Edgy energy investors seeking to diversify their portfolio away from Big Oil and nuclear have taken a revived interest in renewables, especially projects in investor-friendly countries with progressive governments.
At the top of the list would be Canada, right?
Stable, largely English-speaking, progressive and environmentally friendly, right?
Therein hangs a tale, proving the timeless value of the adage, "caveat emptor."
Trillium Power Wind Corp., according to its website, is "a privately owned company headquartered in Toronto committed to the development of offshore wind in Ontario and The Great Lakes region. The Trillium Power management team has developed and operated waterpower facilities in Ontario since the 1980s and has been involved in other major energy installations around the world" and has spent millions of dollars over the years planning its projects.
Trillium Power Wind Corp. had planned to build a series of massive wind farms in Lake Ontario but is now suing Ontario's provincial government for $2.25 billion, claiming its Liberal government sandbagged them by unfairly cancelling all offshore wind projects in February.
The reason? Ontario's government said it would not consider any offshore development until more scientific studies were done. In the suit filed 28 September in Ontario Superior Court, Trillium alleged that the government's decision was made for purely political reasons, to appease wind-power critics in the electoral run-up prior to next week's provincial election. Ontario's existing regulations on offshore wind farms, adopted in 2010, already forbid offshore wind farms within three miles of the shore.
Not so, said Ontario Minister of Energy and Infrastructure Brad Duguid, who dismissed the lawsuit as "ridiculous" and "frivolous" before adding the amount of the claimed damages is "laughable" before noting that Trillium did not have contracts with the government for any of its projects and concluding with a grand rhetorical flourish that Ontario had an obligation to ensure offshore wind is safe before allowing any construction to proceed.
Trillium's lawsuit charges that Ontario's ruling constituted "a confiscation of property rights, without warning or substantive justification," forcing the company to "effectively cease its corporate operation and organization, to lay off staff and to cancel contracts with advisers."
Where does the $2.25 billion damage claim come from?
Well, Trillium had four offshore projects on the drawing board and one, near Kingston, in the advanced planning stages. While Trillium had spent about $5.3-million in planning the Kingston wind farm, the company projected that its future loss of profits adds up to $2.25 billion.
Lest citizens think that Trillium's lawsuit was solely about extortionate damages, dangling the employment carrot as well, Trillium CEO John Kourtoff stated that offshore wind projects could have generated thousands of spinoff jobs in manufacturing in Ontario. It might be noted here that the "Employment and Economic Impacts of Ontario's Future Offshore Wind Power Industry" report, issued by the Conference Board of Canada last December concluded, "Development and operations of offshore wind in Ontario would create between 55,000 and 62,000 person-years of employment and lift real gross domestic product by a cumulative total of up to $5.6 billion over 2013 to 2026."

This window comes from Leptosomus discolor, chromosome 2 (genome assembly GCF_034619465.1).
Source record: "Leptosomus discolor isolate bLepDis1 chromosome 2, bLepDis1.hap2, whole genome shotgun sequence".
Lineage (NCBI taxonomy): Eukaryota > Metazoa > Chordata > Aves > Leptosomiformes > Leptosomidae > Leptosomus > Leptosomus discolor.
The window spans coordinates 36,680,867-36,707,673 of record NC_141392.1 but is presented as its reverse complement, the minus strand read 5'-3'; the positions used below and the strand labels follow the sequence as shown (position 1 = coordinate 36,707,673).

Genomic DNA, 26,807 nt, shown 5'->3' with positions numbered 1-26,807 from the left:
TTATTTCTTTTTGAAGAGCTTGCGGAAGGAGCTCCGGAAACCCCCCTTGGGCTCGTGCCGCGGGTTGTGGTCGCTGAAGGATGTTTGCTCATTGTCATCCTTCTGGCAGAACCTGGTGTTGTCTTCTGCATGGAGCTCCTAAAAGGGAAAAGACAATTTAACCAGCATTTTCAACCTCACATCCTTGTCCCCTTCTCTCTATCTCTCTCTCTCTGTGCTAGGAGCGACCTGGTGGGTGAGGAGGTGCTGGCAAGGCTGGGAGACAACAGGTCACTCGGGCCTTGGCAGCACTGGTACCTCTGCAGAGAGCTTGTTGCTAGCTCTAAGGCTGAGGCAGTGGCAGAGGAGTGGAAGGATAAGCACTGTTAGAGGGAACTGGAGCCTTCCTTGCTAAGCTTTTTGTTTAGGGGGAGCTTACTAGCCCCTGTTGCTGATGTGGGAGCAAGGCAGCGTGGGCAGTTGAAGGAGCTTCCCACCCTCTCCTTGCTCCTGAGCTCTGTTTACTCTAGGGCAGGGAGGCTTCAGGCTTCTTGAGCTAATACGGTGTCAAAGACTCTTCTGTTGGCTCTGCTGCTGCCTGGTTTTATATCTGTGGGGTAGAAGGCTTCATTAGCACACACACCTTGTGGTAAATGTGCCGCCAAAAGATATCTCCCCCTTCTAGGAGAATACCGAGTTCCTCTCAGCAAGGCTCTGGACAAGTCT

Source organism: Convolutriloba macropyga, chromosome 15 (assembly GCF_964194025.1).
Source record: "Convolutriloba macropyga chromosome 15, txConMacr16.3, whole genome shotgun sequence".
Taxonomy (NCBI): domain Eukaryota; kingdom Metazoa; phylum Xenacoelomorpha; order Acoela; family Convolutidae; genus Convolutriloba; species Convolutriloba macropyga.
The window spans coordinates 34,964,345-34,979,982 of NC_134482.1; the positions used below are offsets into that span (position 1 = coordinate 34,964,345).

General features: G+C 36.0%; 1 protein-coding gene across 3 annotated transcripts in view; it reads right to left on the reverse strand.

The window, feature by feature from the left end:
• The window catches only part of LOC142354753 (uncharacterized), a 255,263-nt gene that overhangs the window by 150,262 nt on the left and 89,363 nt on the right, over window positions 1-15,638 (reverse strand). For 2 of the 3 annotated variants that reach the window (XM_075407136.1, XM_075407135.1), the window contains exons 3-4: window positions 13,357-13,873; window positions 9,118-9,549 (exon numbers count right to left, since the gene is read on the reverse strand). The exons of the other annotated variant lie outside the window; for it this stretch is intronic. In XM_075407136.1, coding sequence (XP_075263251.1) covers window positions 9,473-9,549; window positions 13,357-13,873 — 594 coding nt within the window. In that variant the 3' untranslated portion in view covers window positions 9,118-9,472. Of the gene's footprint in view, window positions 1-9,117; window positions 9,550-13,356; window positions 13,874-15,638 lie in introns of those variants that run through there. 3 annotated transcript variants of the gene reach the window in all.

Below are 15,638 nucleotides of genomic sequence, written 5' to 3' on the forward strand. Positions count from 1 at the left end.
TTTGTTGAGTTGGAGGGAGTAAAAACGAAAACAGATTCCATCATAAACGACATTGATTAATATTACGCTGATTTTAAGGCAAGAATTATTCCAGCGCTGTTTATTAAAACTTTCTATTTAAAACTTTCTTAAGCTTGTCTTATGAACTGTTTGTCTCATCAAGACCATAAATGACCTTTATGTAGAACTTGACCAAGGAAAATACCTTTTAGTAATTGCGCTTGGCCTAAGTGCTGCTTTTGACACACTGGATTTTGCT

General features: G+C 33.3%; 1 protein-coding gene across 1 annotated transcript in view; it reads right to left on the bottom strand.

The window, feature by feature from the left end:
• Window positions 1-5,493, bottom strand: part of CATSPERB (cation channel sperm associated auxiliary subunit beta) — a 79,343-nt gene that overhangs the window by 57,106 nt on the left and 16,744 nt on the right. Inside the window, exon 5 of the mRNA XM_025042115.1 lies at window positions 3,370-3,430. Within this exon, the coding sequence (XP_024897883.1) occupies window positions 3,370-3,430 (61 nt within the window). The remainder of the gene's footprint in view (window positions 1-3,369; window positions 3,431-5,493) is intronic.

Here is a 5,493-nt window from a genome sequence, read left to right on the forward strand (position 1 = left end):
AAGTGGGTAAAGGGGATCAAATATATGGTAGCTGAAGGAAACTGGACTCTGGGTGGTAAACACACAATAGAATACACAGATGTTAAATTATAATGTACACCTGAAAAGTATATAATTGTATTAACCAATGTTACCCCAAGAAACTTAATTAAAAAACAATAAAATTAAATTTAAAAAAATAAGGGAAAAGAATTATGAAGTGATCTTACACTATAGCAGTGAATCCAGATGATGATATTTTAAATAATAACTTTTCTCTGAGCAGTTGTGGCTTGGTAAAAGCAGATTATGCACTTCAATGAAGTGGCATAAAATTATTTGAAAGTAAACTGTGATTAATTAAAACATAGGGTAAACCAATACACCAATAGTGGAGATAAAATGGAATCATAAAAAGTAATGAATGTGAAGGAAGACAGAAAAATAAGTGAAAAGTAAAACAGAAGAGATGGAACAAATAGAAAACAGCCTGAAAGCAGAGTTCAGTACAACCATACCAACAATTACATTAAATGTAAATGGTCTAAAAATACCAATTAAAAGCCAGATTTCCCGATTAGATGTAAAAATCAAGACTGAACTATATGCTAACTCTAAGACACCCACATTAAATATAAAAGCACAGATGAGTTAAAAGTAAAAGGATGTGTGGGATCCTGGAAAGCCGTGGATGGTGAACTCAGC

Further buttressing Kourtoff's assertions of political foul play is the fact that the Liberal party is worried about holding its seats in Scarborough in next week's elections, where community opposition to a wind farm off the Scarborough Bluffs proposed by Toronto Hydro is extremely loud and vocal, with Duguid seeking to retain his seat in Scarborough Centre. Making the picture even more interesting, Jeff Mole, a supporter of the Save the Bala Falls Group, announced his intention to run against Duguid for his Scarborough Centre seat as a member of the Green Party of Ontario.
An energy consultant, Mole is the founder of Muskoka Community Energy, the first renewable energy company in Ontario to be run in a cooperative model, and surprise surprise... is a consultant for Trillium Energy Alliance.
Interestingly enough, in researching this piece Ontario Minister of Energy and Infrastructure's website "is currently unavailable."
If there is a cautionary tale in all this, it is - don't discount the effect of local politics in impacting energy policies, whether old warhorses like Big Oil, coal and nuclear, or more environmentally friendly renewable energy sources. While in a perfect investor world it might only be necessary to read a company's spreadsheet and prospectus, wise investors even in such a friendly environment as Canada would do well to read the local press, in Trillium's case The Muskoka Sun.
By. Dr. John C.K. Daly of Oilprice.com